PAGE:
Resilient Infrastructure: Key to the Success of the 2030 Agenda for Sustainable Development
By Invitation Only, 13:30 - 14:30,
Conference Room A, United Nations Headquarters
The September 2019 Climate and SDG Summits call for a pivot in ambition on climate and development goals. Making systems and infrastructure resilient is key to achieving the objectives of the Sustainable Development Goals (SDGs), the Paris Climate Agreement and the Sendai Framework for Disaster Risk Reduction. This side event explores the challenge of meeting the ambitious 2030 Agenda for Sustainable Development while also promoting sustainable economic development, through investments in resilient and sustainable infrastructure.
Infrastructure appears as an explicit SDG (Goal 9) but also underpins seven other SDGs: Affordable and Clean Energy (Goal 6), Clean Water and Sanitation (Goal 7), Sustainable Cities (Goal 11), Good Health (Goal 3), Quality Education (Goal 4) and nature-based solutions Life Above Land (Goal 15 ) and Life Below Water (Goal 14) and provides the basis for Decent Work and Economic Growth(Goal 8). Essential services provided through infrastructure are critical for all three dimensions of sustainable development: economic, environmental and social. Estimates project that over US$ 90 trillion will be invested globally in infrastructure by 2040, especially in developing countries. At issue is how to ensure that these new investments are made disaster and climate resilient to meet the challenges of rapid and unplanned urbanisation, increasing disaster risks and a changing climate. In addition, the world faces the challenge of retrofitting existing critical infrastructure to address the joint challenges of increasing disaster and climate risk.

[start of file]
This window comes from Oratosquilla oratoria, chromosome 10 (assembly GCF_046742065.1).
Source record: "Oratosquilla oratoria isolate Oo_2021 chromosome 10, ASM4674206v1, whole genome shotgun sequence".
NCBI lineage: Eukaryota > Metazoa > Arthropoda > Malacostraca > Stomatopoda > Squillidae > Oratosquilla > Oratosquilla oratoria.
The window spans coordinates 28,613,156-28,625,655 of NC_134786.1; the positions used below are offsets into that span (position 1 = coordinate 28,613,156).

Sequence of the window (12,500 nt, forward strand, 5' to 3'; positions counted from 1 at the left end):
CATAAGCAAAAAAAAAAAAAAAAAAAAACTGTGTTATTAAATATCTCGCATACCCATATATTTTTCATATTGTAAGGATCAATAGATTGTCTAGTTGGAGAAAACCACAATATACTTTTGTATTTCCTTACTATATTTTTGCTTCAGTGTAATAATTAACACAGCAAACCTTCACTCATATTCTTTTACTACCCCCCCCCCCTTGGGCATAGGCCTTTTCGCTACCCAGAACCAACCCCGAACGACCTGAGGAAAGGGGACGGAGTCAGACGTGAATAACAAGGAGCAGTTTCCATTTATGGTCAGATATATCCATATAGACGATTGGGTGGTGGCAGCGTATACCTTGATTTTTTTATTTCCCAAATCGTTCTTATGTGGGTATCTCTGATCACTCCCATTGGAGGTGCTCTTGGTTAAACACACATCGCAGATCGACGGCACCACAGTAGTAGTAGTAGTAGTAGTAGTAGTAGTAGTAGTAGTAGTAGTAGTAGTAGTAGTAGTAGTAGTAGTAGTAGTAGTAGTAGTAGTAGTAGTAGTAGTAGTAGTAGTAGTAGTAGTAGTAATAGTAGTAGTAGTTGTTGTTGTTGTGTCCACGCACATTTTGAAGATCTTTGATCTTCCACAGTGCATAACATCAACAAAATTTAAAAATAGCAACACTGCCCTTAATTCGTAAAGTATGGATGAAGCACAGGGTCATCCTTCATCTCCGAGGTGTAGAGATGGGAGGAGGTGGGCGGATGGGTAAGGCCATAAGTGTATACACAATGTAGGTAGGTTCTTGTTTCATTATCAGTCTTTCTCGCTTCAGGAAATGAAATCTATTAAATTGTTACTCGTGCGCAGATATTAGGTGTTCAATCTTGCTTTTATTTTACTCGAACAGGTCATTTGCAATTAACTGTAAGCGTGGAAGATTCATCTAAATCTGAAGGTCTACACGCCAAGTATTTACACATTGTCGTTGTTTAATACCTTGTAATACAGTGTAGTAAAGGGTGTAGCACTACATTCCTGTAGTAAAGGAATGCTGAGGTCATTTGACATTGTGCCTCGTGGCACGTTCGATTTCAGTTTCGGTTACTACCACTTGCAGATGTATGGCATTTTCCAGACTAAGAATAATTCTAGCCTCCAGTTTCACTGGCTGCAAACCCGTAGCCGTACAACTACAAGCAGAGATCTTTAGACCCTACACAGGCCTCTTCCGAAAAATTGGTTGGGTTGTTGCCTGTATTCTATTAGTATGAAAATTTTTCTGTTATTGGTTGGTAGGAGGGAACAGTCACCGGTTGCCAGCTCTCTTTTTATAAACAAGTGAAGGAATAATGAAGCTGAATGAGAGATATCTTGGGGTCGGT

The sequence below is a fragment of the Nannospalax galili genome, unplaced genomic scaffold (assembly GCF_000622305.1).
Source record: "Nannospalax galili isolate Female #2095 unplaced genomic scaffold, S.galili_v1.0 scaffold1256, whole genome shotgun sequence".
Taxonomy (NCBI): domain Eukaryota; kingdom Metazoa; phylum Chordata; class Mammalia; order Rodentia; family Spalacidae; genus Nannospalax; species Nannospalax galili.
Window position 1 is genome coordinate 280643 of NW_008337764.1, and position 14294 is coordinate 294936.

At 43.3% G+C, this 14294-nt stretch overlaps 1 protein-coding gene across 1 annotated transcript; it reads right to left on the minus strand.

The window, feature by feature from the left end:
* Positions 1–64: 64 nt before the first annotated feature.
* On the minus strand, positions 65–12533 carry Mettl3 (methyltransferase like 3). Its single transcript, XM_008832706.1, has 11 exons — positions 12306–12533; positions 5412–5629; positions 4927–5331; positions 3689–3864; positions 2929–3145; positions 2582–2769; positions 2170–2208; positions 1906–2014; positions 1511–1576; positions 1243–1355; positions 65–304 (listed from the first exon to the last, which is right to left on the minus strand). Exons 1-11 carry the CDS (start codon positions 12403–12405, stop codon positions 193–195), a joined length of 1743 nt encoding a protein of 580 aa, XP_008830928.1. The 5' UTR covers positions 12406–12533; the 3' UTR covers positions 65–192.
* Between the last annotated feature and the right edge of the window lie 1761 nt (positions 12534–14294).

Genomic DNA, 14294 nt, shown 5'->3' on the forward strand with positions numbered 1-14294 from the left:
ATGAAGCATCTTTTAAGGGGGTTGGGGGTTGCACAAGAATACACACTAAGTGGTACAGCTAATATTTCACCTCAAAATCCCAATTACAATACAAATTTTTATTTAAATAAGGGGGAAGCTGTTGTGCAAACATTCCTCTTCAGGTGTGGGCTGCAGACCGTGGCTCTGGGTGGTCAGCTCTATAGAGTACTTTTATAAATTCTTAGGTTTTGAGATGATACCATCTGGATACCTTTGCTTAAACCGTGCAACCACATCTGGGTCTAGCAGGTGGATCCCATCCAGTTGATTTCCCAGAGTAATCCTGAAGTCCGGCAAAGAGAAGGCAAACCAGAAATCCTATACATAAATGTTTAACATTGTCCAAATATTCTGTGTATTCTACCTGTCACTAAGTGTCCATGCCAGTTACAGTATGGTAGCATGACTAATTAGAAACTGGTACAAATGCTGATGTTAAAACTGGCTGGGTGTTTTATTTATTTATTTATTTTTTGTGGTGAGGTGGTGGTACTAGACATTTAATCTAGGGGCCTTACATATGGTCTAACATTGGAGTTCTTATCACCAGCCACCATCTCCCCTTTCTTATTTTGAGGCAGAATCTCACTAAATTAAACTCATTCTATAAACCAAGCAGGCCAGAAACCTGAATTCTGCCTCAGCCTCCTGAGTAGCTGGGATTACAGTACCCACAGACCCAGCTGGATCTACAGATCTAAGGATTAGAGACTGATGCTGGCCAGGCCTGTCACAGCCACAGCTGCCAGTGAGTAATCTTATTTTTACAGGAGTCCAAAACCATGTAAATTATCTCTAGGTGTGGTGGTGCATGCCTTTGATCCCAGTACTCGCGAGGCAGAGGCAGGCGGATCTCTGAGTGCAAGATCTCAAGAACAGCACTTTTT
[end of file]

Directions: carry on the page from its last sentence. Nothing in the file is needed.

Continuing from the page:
Global economic losses from disasters are already estimated at USD 520 billion per year and are expected to grow.
The impact of disasters on infrastructure manifests itself either as the outright destruction of an infrastructure asset due to a high-intensity disaster event, or, the gradual degradation of assets over successive medium or low-intensity events. The poor typically bear the worst brunt of such events as they often lack adequate resources for coping with disasters. Thus, the downstream effects of the loss and damage to infrastructure may be felt for years after the event, including through its cascading impact and service disruptions. Added to this is addressing the challenge of stranded assets, because of the imperatives of climate action including decarbonisation.
This side event will provide an opportunity for the Government of India and the United Nations Office for Disaster Risk Reduction (UNDRR) to provide an overview and objectives of the Coalition for Disaster Resilient Infrastructure (CDRI), which launches on 23 September. This new multi-country, multi-stakeholder Coalition aims to promote knowledge exchange and provide technical support to countries on implementing disaster and climate resilient infrastructure.
The infrastructure decisions made today will have a lasting impact on future generations and will also largely determine whether the objectives of the Sendai Framework, Paris Climate Agreement and the SDGs are achieved. This side event will also explore the significance of investing in resilient infrastructure to achieve climate and development goals and will be guided by questions such as:
- What are the key challenges to making systems and infrastructure resilient and how can these be overcome, especially in developing countries?
- What are the financial and investment levers that can be deployed to accelerate resilience building and climate adaptation?
- What are the key innovations and solutions- technical, financial, partnerships- that can be replicated and scaled-up?
- How can international cooperation, among governments and with international organisations, the private sector and experts, be strengthened to strengthen joint action for resilient infrastructure?
The announcement of the launch of the CDRI will be made by the Government of India at the Climate Action Summit on 23 September 2019. The notion of CDRI has been developed over the last two years involving substantive consultations with more than 35 countries from across the world representing a wide range of development, climate and disaster risk contexts including advanced economies, developing economies, small island developing countries and landlocked countries. The CDRI will work at the intersection of the Sustainable Development Goals (SDGs), the Paris Agreement on Climate, and the Sendai Framework for Disaster Risk Reduction.
The Side Event will be an opportunity to discuss the follow up to the launch of the CDRI and establish key milestones for its work over the coming years.